When you use the same measurement results for obtaining values for each component of precision, all these results are affected by same randomness. This makes these components statistically independent of each other. This means that you can compare them, and it is also possible to calculate the within-laboratory precision from them as the sum of squares.

It’s kind of like playing darts and trying to find out how well you are doing. Determining different precision components on different measurement setups would be a little bit like having a dartboard with straight stripes so that you would determine the position of a dart only in one dimension. If you turned the dartboard between game rounds, you would get information about both x and y values of the coordinates, but there would be no meaningful way to combine this information.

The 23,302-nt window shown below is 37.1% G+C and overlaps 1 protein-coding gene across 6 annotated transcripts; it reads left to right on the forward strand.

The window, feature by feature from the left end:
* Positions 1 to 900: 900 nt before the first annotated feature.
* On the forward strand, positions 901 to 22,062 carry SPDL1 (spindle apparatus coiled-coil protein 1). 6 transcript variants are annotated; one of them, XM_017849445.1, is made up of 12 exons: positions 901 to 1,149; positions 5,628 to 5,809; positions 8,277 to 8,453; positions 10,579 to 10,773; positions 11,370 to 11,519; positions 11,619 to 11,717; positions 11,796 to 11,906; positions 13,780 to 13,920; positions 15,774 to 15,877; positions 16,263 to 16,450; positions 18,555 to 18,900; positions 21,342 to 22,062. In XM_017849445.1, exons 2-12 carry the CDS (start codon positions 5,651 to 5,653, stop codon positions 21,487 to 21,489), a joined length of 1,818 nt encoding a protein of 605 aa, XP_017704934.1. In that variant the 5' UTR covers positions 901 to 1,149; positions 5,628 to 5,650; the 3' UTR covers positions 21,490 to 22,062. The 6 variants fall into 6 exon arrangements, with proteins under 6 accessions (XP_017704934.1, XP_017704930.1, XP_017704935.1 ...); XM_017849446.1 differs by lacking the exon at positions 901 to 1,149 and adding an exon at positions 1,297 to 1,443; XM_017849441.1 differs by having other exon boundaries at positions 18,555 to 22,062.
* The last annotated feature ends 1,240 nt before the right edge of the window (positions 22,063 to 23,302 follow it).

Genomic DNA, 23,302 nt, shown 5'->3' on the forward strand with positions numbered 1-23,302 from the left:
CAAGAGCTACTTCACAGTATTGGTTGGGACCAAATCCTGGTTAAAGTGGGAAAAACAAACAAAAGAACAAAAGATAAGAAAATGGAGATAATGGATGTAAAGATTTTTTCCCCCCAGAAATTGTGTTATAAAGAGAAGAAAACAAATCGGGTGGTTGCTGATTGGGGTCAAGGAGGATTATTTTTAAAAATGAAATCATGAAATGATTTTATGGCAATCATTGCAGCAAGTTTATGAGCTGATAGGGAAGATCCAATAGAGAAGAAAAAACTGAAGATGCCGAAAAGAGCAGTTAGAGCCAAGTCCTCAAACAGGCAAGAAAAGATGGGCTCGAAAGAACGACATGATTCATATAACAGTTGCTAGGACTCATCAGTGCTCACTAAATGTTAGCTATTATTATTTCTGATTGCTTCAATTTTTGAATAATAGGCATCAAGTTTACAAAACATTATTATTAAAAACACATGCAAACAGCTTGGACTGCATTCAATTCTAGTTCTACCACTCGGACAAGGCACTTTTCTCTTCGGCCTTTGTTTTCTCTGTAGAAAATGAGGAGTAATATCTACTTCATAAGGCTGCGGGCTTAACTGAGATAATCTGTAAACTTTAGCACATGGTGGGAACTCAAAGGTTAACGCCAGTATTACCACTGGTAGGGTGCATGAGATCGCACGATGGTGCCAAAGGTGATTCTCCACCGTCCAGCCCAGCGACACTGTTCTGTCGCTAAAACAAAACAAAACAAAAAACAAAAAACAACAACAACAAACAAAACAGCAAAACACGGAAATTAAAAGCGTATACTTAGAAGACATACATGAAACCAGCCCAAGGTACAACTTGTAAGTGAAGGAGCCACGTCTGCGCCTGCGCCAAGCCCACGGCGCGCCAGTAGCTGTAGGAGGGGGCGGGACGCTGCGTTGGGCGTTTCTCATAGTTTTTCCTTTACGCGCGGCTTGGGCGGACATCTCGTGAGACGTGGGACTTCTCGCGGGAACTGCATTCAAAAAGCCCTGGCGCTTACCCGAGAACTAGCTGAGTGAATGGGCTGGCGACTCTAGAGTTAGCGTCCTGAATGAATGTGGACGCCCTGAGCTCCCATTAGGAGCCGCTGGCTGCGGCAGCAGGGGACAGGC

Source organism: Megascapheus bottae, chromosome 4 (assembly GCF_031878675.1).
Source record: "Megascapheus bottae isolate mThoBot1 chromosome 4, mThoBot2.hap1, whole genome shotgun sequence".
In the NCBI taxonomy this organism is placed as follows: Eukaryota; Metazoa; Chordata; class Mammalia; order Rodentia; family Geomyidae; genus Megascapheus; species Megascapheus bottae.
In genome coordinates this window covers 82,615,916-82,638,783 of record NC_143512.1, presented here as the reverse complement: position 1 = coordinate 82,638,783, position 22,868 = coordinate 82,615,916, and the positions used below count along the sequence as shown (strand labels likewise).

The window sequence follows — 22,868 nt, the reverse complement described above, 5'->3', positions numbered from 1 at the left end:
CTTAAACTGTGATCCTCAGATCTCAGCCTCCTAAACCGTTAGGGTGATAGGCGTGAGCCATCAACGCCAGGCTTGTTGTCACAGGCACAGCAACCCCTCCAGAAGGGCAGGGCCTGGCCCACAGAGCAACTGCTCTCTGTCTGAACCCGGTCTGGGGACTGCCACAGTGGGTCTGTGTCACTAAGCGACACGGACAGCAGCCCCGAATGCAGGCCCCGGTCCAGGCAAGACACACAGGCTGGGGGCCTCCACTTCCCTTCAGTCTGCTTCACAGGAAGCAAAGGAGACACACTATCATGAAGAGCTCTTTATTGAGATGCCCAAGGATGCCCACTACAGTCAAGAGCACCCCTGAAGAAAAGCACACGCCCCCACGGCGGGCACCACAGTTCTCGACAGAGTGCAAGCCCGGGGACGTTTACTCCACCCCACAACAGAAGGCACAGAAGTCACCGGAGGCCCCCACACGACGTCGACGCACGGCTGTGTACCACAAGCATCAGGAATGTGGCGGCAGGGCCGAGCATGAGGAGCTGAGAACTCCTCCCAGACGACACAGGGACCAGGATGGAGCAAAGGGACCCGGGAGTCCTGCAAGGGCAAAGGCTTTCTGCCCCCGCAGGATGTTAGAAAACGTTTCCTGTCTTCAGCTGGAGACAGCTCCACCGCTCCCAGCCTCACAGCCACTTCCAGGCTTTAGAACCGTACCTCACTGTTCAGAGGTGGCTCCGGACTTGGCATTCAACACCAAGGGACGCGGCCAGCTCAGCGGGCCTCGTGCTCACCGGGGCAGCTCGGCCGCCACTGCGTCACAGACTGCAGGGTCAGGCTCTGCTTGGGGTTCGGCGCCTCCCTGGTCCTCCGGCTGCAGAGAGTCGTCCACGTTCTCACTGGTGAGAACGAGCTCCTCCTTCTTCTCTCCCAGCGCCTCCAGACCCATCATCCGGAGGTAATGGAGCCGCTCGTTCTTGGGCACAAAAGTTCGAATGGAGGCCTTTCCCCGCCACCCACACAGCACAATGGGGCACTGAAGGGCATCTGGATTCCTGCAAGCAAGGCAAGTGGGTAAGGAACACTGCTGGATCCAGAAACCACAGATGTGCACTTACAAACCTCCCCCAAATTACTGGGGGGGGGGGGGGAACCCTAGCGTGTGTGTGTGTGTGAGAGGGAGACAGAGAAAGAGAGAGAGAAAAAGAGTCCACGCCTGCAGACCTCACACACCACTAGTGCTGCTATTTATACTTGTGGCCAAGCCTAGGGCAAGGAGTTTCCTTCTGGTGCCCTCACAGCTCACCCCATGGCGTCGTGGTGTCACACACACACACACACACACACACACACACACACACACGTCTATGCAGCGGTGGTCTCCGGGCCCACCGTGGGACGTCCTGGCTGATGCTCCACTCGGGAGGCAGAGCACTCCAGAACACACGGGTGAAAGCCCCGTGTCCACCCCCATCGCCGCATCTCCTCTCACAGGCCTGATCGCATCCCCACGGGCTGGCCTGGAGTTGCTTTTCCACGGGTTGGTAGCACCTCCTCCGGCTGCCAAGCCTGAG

Image 4. On the left: measuring dart position in one dimension only on each play round. On the right: using a proper dartboard.

So similarly as you rather play darts using a proper dartboard, please establish your precision with a proper ANOVA protocol.

References

Text originally published in May 5, 2017, minor updates to contents on January 20, 2022